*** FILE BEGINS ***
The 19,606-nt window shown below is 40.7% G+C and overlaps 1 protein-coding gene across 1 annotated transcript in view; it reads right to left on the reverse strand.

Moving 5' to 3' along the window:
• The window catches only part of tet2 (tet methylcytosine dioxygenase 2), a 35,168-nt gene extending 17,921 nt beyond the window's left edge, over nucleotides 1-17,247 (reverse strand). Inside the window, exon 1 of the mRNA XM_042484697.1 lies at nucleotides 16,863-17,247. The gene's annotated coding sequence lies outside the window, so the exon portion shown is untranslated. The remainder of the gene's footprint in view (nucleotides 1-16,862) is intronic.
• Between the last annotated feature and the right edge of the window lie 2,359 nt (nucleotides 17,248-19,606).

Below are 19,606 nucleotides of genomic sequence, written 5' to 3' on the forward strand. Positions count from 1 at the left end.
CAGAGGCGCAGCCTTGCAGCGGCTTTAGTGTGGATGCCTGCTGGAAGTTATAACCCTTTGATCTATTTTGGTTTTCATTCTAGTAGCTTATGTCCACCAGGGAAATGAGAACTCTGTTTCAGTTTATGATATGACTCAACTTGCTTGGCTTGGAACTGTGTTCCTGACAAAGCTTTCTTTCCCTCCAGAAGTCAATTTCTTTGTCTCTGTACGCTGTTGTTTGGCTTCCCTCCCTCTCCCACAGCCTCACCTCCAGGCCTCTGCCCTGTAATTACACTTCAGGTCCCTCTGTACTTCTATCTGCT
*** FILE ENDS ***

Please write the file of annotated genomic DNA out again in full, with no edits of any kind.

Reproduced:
The 19,606-nt window shown below is 40.7% G+C and overlaps 1 protein-coding gene across 1 annotated transcript in view; it reads right to left on the reverse strand.

Moving 5' to 3' along the window:
• The window catches only part of tet2 (tet methylcytosine dioxygenase 2), a 35,168-nt gene extending 17,921 nt beyond the window's left edge, over nucleotides 1-17,247 (reverse strand). Inside the window, exon 1 of the mRNA XM_042484697.1 lies at nucleotides 16,863-17,247. The gene's annotated coding sequence lies outside the window, so the exon portion shown is untranslated. The remainder of the gene's footprint in view (nucleotides 1-16,862) is intronic.
• Between the last annotated feature and the right edge of the window lie 2,359 nt (nucleotides 17,248-19,606).

Below are 19,606 nucleotides of genomic sequence, written 5' to 3' on the forward strand. Positions count from 1 at the left end.
CAGAGGCGCAGCCTTGCAGCGGCTTTAGTGTGGATGCCTGCTGGAAGTTATAACCCTTTGATCTATTTTGGTTTTCATTCTAGTAGCTTATGTCCACCAGGGAAATGAGAACTCTGTTTCAGTTTATGATATGACTCAACTTGCTTGGCTTGGAACTGTGTTCCTGACAAAGCTTTCTTTCCCTCCAGAAGTCAATTTCTTTGTCTCTGTACGCTGTTGTTTGGCTTCCCTCCCTCTCCCACAGCCTCACCTCCAGGCCTCTGCCCTGTAATTACACTTCAGGTCCCTCTGTACTTCTATCTGCT